02/11/2015
Washington Park Profile
by Susan Dugan

Right after 9/11, I remember talking to my women’s group and saying I just don’t think this could have happened without someone knowing about it and allowing it to,” says Fran Shure. “It was totally intuitive, because I knew nothing. And that was received with a lot of censoring remarks. I just looked at them and said, you know, I have the right to think the unthinkable and I’m going to look into this. And lo and behold, a video came my way and then a book and I was in shock, like most people would be, reading about evidence that showed we were not told the truth about what happened on 9/11.”

FRAN SHURE WAS IMMEDIATELY SKEPTICAL THE ATTACKS OF SEPT. 11, 2001 could have taken place without some sort of advance knowledge. After studying extensive written and video evidence, she is convinced that an objective scientific investigation was never initiated.

A retired psychotherapist and landscape designer who successfully juggled both professions for 30 years, Shure grew up in Texas and has spent most of her life in Colorado. The many causes she has championed include working for a freeze on nuclear weapons, the anti-globalization movement, and recently, the Colorado Community Rights Amendment allowing communities to exclude heavy industry (such as fracking) from their communities, due to deep concerns about fracking’s largely untested consequences for the environment. Initial doubts about what really happened on 9/11 and her subsequent inquiry ultimately spurred a kind of spiritual metamorphosis that continues to this day.

The book she refers to was The War on Freedom by Nafeez Mosaddeq Ahmed. After reading it several times, she sent a summary to her Representative Diana DeGette and met with the congresswoman’s executive director. “He took me very seriously, and that got me on a roll,” Shure says. She eventually co-founded a local group, Colorado 9/11 Truth, dedicated to educating the public about evidence indicating the official story is not the whole truth, or perhaps even close to it. Colorado 9/11 Truth members have worked to bring this evidence to the public through documentary premieres, monthly meetings in Denver and Boulder, and persuading local media to broadcast and stream important content, among many other efforts.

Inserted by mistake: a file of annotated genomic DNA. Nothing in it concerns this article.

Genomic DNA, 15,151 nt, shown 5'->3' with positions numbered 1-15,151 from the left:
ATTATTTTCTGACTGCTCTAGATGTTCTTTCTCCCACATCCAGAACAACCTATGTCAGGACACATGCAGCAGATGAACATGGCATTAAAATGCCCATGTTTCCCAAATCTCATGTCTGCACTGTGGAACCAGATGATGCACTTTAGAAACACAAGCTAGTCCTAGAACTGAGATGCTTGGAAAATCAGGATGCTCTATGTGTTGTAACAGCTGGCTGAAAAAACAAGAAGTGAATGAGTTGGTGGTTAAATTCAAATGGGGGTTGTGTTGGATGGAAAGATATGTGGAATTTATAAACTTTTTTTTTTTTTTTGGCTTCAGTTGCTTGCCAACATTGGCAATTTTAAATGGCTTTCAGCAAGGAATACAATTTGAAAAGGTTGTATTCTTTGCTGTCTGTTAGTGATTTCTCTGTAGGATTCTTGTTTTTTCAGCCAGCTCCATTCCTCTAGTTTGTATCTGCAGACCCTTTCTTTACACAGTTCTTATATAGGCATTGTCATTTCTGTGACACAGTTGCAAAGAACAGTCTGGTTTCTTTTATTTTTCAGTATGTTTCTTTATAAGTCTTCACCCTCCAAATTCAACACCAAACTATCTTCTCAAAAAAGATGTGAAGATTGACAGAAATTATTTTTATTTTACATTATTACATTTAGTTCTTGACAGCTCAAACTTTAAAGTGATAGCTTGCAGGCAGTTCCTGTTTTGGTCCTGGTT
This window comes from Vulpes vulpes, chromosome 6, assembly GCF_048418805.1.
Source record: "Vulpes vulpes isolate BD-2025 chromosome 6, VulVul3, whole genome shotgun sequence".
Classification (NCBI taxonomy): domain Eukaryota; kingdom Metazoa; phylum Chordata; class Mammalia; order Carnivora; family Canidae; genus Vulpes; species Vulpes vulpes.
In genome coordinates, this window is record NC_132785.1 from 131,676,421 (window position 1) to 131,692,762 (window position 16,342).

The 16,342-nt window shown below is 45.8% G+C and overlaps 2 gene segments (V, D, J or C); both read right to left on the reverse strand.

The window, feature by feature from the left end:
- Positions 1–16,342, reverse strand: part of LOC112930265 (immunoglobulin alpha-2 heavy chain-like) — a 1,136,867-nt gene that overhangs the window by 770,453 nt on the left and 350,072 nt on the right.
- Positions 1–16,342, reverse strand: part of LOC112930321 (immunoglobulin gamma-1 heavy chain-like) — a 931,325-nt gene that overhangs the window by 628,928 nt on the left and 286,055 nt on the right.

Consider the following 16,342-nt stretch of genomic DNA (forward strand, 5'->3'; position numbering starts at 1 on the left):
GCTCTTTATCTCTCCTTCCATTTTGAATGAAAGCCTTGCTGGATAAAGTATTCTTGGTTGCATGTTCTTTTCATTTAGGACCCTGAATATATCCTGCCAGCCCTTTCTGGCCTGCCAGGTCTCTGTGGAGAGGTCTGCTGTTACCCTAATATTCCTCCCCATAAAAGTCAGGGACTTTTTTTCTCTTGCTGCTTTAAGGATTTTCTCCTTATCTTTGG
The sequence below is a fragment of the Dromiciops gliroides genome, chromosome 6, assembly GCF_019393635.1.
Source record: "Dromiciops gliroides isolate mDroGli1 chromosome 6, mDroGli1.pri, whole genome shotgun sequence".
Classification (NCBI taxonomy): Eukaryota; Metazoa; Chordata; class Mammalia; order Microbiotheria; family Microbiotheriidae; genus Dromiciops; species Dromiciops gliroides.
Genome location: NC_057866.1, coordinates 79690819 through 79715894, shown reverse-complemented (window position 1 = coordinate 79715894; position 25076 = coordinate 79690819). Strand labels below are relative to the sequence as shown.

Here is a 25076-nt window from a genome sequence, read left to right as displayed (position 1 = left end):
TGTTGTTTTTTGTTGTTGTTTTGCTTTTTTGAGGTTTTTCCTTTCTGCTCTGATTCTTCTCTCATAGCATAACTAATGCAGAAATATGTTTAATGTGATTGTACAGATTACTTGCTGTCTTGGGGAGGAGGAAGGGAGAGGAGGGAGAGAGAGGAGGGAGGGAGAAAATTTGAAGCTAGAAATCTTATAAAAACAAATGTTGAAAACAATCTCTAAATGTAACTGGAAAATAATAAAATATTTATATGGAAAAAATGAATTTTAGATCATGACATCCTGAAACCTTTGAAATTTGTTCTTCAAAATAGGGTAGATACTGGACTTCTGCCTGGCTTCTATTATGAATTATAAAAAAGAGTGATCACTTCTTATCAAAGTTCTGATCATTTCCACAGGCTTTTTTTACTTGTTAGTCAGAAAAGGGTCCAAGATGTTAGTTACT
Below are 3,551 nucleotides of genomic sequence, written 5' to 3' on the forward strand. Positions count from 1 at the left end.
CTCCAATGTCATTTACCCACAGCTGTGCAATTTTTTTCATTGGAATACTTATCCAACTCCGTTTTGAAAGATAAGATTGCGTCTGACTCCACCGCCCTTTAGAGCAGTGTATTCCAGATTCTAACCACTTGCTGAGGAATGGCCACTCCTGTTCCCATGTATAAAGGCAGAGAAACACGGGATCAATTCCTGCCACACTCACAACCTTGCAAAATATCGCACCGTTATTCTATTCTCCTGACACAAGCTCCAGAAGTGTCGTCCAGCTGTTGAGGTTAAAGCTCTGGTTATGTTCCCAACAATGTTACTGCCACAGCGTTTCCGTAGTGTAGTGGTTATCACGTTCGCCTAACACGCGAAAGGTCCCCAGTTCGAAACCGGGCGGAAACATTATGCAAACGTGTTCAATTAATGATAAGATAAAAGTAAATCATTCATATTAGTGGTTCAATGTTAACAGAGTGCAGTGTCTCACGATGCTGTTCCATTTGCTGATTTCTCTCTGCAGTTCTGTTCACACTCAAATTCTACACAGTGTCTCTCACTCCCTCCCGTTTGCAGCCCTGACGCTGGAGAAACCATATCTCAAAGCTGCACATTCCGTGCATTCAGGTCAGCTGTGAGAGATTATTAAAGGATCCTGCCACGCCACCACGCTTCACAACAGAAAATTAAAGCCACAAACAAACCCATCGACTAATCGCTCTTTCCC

“Looking at it, we have two theories,” Shure says. “The term ‘conspiracy’ is defined as a secret plan by two or more people to do something that’s illegal or harmful. So for 9/11, we have basically two conspiracy theories about what happened on that day: the official conspiracy theory, that 19 Muslims (members of Al Qaeda and directed by Osama bin Laden) caught our military off guard and attacked us. We were told they did this because they ‘hate our freedoms.’ The second conspiracy theory has two branches of thought. The first branch believes elements within our government knew the attacks were going to happen and allowed them. The second believes the 19 Muslims may have indeed planned the attacks but were ‘patsies,’ and that elements within our government actually orchestrated the attacks. Both branches believe the motivation by these forces within our government was to provide a pretext for going to war in the Middle East for oil and other resources. You have to look in a scientific way at these theories and ask: which one does the evidence support?”

Evidence that convinced Shure and others begins with an air defense failure. “According to Air Force manuals, any time an airplane goes off course or communication is lost the FAA automatically informs NORAD; within 10 minutes a plane has left and is usually on the tail of such a plane to see what’s wrong. It also takes only a couple of seconds to press a hijack code; none of the pilots of the four planes did. Those were the first things that caught my attention.”

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